A woman has been fined more than £30,000 for failing to maintain her house.
Sunderland City Council took action against Judith Lennox to force her to do essential maintenance on her house at The Oaks West in Hendon, Sunderland.
Officials were concerned about the state of the roof of the property, and the garden.
"The garden was badly overgrown," Jim Wotherspoon, prosecuting, told Sunderland Magistrates' Court.
"That was tidied, but the roof and guttering is still in need of repair, as are the windows.
"It is a terraced property, and there is always concern in these circumstances about damage being caused to adjoining properties."
The court heard Lennox, 36, knew of the hearing, had not attended, or given any explanation for not being present.
Mr Wotherspoon said the original order to repair the property was made in February 2017.
Lennox was convicted of failing to comply with it in April of last year.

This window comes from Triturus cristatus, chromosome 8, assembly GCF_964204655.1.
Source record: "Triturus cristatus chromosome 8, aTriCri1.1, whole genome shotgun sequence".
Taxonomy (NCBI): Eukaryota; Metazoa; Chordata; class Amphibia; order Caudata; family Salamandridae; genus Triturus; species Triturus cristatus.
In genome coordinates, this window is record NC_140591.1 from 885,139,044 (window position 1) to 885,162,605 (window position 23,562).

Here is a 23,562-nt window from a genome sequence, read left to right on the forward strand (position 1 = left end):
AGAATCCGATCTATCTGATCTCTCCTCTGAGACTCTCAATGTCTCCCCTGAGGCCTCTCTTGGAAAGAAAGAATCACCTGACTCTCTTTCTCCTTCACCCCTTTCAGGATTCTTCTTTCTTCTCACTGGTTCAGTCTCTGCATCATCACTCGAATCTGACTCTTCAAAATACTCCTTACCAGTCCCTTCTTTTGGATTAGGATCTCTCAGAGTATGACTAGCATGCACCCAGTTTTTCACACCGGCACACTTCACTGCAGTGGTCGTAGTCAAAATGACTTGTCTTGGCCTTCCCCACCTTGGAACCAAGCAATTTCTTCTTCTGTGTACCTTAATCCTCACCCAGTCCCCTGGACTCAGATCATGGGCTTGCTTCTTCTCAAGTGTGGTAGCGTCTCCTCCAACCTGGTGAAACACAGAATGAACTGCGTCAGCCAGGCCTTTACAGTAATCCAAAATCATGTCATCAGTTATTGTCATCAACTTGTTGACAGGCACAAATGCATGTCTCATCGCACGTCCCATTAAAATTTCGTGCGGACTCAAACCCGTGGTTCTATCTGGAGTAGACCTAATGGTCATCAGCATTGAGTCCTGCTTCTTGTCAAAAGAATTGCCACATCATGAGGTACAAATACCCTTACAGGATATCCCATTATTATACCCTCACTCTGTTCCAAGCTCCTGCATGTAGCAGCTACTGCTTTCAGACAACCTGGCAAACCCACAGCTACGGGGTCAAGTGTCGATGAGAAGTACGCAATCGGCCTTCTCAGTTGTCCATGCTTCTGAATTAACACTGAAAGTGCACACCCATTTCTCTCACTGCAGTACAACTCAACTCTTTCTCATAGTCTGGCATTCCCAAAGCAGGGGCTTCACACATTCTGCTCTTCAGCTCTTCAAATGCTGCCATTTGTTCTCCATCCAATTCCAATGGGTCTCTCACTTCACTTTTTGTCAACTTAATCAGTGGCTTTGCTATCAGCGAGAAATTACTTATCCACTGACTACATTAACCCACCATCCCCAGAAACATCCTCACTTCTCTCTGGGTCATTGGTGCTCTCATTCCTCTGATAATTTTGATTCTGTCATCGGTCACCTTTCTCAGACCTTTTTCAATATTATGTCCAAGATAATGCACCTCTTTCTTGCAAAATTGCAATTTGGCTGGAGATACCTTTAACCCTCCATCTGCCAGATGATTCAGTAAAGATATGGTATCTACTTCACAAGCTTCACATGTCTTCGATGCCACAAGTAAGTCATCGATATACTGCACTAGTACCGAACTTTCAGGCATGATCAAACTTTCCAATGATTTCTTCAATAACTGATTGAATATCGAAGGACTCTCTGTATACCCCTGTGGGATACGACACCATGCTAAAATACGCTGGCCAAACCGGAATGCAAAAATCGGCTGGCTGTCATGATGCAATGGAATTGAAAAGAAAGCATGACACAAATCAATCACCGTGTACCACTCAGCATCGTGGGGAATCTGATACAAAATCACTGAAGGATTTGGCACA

"The offence of failing to comply is punishable with a fine," added Mr Wotherspoon.
"The maximum fine is £100 for each day of non-compliance.
"In this case, that would date from last April, meaning in excess of 300 days."
Lennox, of The Oaks West, was convicted in her absence of failing to comply with a notice to improve land.
The magistrates ordered her to pay fine of £30,600, to reflect the 306 days that had elapsed since the conviction, within 28 days.
She was also ordered to pay £306 victim surcharge and an award of £373 for the council’s prosecution costs.
Councillor Stuart Porthouse, Sunderland City Council’s Cabinet Member for Housing and Regeneration, said: "In 2018, the council served a remedial notice to the owner of this property.
"Magistrates then convicted the owner of a failure to comply with this notice in April 2018.
"Following that conviction, the failure to fully comply amounts to a continuing offence as set out in the Town and Country Planning Act.
"That offence carries a maximum penalty, on conviction, of £100 per day while scheduled works remain outstanding.
"Most householders and businesses take a duty of care and maintain their properties.
"Properties that are not maintained, as well as being unsightly and unneighbourly, can attract crime and anti-social behaviour.
"The council notes and welcomes the decision of the court."